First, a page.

The Miocene Epoch, around 23 to 2.6 million years ago, is known as the age of mammals. It’s when antelope, deer and giraffes appeared across Eurasia. Bears and dogs emerged for the first time, as did hyenas and saber-toothed cats. But the Miocene was about more than just mammals, it was a time when curious birds abounded. And researchers are pausing on an owl, since it had an unusual feature: It hunted by day.
Researchers published in the Proceedings of the National Academy of Sciences (PNAS) have uncovered a “spectacularly” preserved specimen of an owl that lived in the late Miocene, between six and 9.5 million years ago. It’s preserved enough that they can tell it wasn’t nocturnal like most modern-day owls.
“It’s three-dimensionally preserved with most bones still in articulation with one another,” says study co-author Thomas Stidham, a paleoecologist at the Chinese Academy of Sciences. “The fossil preserves the remains of body parts rarely seen, like the rings of the trachea, digestive tract contents and the hyoid or bony part of the tongue. Ossified tendons even show how now decayed muscles were positioned.”
Researchers found the specimen, named Miosurnia diurna, in the Linxia Basin of China's Gansu province, at the edge of the Tibetan Plateau. The bones are still mostly intact, which provides paleontologists a window into a world they rarely see. The owl likely died just after eating and hadn’t fully digested the bones of its last prey. In fact, the specimen still holds the residue of its last meal in its thoracic region.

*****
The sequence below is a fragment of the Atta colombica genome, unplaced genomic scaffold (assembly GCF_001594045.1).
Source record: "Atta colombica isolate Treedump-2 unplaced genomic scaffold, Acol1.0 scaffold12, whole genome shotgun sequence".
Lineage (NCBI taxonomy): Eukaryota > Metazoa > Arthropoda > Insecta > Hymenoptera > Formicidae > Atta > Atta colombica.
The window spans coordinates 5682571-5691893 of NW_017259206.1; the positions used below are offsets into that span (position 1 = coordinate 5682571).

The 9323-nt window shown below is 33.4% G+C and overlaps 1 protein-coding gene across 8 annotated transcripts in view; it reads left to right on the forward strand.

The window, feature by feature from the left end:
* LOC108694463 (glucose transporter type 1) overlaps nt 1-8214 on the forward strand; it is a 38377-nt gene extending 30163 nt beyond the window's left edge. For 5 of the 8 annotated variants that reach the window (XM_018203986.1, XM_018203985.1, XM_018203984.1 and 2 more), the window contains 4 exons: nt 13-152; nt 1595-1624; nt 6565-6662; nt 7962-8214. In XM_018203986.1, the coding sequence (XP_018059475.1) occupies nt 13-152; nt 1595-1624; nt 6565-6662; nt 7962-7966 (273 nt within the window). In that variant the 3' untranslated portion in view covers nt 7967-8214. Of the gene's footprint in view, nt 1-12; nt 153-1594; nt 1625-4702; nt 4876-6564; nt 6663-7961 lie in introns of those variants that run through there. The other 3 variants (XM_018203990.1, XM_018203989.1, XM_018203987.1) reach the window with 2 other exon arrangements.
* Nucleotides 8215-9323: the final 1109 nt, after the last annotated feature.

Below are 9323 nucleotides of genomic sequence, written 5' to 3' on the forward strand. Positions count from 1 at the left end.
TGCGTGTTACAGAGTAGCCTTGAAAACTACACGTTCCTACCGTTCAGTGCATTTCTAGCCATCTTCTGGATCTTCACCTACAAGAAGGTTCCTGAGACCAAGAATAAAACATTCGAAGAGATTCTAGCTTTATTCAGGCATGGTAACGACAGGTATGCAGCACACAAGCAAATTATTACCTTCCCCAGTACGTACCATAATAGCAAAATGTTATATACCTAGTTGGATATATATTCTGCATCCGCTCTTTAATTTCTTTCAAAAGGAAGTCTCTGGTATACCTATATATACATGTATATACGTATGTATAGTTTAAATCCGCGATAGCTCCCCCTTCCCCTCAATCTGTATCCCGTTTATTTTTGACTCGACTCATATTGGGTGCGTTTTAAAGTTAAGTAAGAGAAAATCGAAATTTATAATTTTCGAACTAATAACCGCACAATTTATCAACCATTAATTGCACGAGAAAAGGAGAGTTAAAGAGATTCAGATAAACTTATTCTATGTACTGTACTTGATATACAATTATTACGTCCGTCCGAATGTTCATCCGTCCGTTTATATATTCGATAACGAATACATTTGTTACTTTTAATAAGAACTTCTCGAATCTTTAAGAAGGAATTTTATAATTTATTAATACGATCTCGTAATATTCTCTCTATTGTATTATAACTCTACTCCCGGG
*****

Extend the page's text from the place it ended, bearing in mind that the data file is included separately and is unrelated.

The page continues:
“We estimate that the owl died within hours after the meal since it had not regurgitated the bones,” says Stidham.
Researchers examined the scleral ossicles, or the bones around the eye, to determine how big its eyes were compared to other species. This revealed that it hunted by day. They restructured the ossicle ring of the owl, and were able to calculate its feeding patterns.
“Eyes used at night require more light and tend to be relatively larger [in owls at least] and have larger pupils to let in more light,” says Stidham. “Furthermore, the closest relatives of this extinct owl are daytime active owls.”
A Window into a New Species
Biologist and author Jonathan Slaght says this species is somewhat of a hybrid between two modern day hunting owls: the pygmy owl and the Northern hawk owl. “It could almost be named the ‘Giant pygmy owl,’” he says.
The specimen is a big deal because well-preserved avian fossils are uncommon — their delicate bones are hollow and often scatter after the bird’s death, says Slaght. A specimen like this doesn’t happen often. “This is a noteworthy find because so much of the owl skeleton was preserved — enough to identify it as a diurnal species,” says Slaght.
Additionally, the study provides information into the way owls might have lived millions of years ago, which might be different from the way they live today, he says. Most owls today are nocturnal, though some, like snowy owls, burrowing owls and great gray owls, hunt during the day and night. But it doesn’t mean it was always this way, he says.
“An absence of birds in the fossil record can skew our understanding of historical populations. We automatically assume owls are nocturnal because most of them now are. This discovery hints at the past importance of day-hunting owls in open landscapes of Asia: They may have been the rule, rather than the exception,” says Slaght.
Researchers think that the owl may have evolved to hunt by day as its population expanded. “Non-nocturnal habits may be linked to steppe habitat expansion and climatic cooling in the late Miocene,” writes the study’s authors.
Still, this discovery presents as many questions as it does answers. Was day-hunting common for owls during the Miocene and if it was, then why are most of the owls that live today nocturnal? It’s why study author Tom Stidham is on a mission to unlock the mysteries of these owls and other primordial birds of prey.